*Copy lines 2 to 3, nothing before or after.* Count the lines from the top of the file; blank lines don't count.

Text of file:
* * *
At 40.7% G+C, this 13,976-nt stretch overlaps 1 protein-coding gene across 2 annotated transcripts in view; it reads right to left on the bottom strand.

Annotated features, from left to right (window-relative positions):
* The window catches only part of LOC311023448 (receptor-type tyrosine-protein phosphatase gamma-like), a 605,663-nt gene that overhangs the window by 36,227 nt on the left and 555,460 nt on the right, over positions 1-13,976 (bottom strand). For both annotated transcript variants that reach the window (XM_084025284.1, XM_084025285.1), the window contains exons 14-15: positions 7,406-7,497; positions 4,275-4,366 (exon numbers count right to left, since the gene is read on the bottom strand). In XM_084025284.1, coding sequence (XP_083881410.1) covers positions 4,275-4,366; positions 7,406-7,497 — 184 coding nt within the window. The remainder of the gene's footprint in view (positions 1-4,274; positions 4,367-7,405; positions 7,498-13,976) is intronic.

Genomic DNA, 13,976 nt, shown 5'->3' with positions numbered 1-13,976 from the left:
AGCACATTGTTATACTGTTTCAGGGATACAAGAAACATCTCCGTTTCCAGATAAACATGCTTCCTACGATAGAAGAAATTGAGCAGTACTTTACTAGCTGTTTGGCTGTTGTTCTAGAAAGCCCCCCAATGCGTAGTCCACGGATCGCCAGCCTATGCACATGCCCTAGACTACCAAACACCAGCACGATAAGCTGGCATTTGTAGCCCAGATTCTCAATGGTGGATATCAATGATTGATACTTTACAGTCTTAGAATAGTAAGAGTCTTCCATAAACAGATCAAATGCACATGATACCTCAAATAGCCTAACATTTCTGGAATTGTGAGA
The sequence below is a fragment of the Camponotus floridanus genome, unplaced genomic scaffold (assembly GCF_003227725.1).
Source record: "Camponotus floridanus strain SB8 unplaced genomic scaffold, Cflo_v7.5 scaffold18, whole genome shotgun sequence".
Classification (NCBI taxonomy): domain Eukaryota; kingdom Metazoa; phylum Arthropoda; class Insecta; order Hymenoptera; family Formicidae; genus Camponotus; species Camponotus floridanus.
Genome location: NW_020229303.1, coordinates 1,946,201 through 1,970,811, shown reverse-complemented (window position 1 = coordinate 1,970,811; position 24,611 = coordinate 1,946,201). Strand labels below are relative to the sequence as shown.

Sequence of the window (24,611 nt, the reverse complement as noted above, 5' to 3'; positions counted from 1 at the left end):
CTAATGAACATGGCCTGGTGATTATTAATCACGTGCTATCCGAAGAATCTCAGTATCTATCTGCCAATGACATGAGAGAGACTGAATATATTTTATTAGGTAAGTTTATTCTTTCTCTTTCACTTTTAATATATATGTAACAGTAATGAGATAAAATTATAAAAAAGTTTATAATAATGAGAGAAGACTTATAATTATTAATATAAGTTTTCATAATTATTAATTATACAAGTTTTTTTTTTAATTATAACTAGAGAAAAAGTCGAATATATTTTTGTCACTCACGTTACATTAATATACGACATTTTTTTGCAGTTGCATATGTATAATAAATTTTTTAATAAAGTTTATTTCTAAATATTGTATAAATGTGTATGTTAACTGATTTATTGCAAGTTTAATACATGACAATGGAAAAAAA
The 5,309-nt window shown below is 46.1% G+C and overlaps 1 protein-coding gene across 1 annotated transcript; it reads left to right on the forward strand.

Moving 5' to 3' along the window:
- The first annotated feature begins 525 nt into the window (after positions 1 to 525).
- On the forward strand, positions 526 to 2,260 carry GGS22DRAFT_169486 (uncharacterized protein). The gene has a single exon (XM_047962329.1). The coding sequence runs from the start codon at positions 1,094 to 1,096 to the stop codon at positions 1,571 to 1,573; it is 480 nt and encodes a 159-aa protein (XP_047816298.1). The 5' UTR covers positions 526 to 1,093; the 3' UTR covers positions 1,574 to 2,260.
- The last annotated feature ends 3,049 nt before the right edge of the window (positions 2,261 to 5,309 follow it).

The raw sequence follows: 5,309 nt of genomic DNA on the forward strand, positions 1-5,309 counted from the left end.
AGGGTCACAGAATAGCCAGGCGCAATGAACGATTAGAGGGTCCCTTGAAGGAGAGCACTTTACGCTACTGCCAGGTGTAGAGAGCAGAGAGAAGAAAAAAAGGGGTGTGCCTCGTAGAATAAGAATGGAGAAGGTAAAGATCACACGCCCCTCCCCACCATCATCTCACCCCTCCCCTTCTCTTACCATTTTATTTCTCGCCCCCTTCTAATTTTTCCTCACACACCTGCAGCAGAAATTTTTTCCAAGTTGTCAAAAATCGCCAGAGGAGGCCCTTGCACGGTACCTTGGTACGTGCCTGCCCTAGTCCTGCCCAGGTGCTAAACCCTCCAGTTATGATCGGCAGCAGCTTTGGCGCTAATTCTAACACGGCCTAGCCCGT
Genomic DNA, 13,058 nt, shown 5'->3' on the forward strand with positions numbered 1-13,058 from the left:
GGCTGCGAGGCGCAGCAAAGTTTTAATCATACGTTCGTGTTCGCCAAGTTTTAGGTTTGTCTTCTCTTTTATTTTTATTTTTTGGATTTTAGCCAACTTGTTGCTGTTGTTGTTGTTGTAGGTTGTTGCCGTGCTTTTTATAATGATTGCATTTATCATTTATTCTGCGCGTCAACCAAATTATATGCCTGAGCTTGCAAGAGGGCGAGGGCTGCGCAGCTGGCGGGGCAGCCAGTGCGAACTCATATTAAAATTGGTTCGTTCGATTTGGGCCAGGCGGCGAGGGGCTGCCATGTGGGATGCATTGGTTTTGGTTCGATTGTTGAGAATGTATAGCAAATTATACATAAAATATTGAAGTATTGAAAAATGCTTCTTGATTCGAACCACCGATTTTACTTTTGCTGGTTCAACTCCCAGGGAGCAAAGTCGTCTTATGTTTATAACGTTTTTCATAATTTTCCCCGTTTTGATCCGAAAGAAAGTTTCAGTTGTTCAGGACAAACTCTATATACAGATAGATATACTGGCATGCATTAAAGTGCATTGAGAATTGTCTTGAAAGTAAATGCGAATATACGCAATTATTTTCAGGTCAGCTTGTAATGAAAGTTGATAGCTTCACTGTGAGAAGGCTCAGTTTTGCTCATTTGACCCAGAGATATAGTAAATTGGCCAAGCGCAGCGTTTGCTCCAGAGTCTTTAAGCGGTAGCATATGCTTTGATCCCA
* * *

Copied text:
Annotated features, from left to right (window-relative positions):
* The window catches only part of LOC311023448 (receptor-type tyrosine-protein phosphatase gamma-like), a 605,663-nt gene that overhangs the window by 36,227 nt on the left and 555,460 nt on the right, over positions 1-13,976 (bottom strand). For both annotated transcript variants that reach the window (XM_084025284.1, XM_084025285.1), the window contains exons 14-15: positions 7,406-7,497; positions 4,275-4,366 (exon numbers count right to left, since the gene is read on the bottom strand). In XM_084025284.1, coding sequence (XP_083881410.1) covers positions 4,275-4,366; positions 7,406-7,497 — 184 coding nt within the window. The remainder of the gene's footprint in view (positions 1-4,274; positions 4,367-7,405; positions 7,498-13,976) is intronic.